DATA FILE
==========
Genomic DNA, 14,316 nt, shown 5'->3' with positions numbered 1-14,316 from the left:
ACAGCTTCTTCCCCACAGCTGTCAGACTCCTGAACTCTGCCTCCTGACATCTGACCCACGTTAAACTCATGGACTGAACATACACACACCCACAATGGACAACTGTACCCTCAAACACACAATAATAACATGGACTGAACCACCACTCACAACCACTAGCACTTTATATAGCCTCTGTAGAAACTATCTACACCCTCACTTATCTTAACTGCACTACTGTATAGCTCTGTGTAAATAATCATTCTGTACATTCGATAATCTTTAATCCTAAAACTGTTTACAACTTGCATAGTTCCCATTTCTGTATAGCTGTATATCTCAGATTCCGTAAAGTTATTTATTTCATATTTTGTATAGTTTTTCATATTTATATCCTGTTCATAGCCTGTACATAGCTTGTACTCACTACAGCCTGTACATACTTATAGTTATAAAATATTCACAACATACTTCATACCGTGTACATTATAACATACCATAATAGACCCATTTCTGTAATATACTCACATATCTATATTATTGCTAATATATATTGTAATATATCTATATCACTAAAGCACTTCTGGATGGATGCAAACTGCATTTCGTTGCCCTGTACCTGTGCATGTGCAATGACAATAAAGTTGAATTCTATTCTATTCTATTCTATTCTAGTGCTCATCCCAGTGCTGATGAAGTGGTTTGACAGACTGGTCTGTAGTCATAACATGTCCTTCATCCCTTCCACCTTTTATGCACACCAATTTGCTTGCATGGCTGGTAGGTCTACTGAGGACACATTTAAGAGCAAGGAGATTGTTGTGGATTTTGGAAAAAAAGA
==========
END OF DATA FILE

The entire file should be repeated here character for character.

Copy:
Genomic DNA, 14,316 nt, shown 5'->3' with positions numbered 1-14,316 from the left:
ACAGCTTCTTCCCCACAGCTGTCAGACTCCTGAACTCTGCCTCCTGACATCTGACCCACGTTAAACTCATGGACTGAACATACACACACCCACAATGGACAACTGTACCCTCAAACACACAATAATAACATGGACTGAACCACCACTCACAACCACTAGCACTTTATATAGCCTCTGTAGAAACTATCTACACCCTCACTTATCTTAACTGCACTACTGTATAGCTCTGTGTAAATAATCATTCTGTACATTCGATAATCTTTAATCCTAAAACTGTTTACAACTTGCATAGTTCCCATTTCTGTATAGCTGTATATCTCAGATTCCGTAAAGTTATTTATTTCATATTTTGTATAGTTTTTCATATTTATATCCTGTTCATAGCCTGTACATAGCTTGTACTCACTACAGCCTGTACATACTTATAGTTATAAAATATTCACAACATACTTCATACCGTGTACATTATAACATACCATAATAGACCCATTTCTGTAATATACTCACATATCTATATTATTGCTAATATATATTGTAATATATCTATATCACTAAAGCACTTCTGGATGGATGCAAACTGCATTTCGTTGCCCTGTACCTGTGCATGTGCAATGACAATAAAGTTGAATTCTATTCTATTCTATTCTATTCTAGTGCTCATCCCAGTGCTGATGAAGTGGTTTGACAGACTGGTCTGTAGTCATAACATGTCCTTCATCCCTTCCACCTTTTATGCACACCAATTTGCTTGCATGGCTGGTAGGTCTACTGAGGACACATTTAAGAGCAAGGAGATTGTTGTGGATTTTGGAAAAAAAGA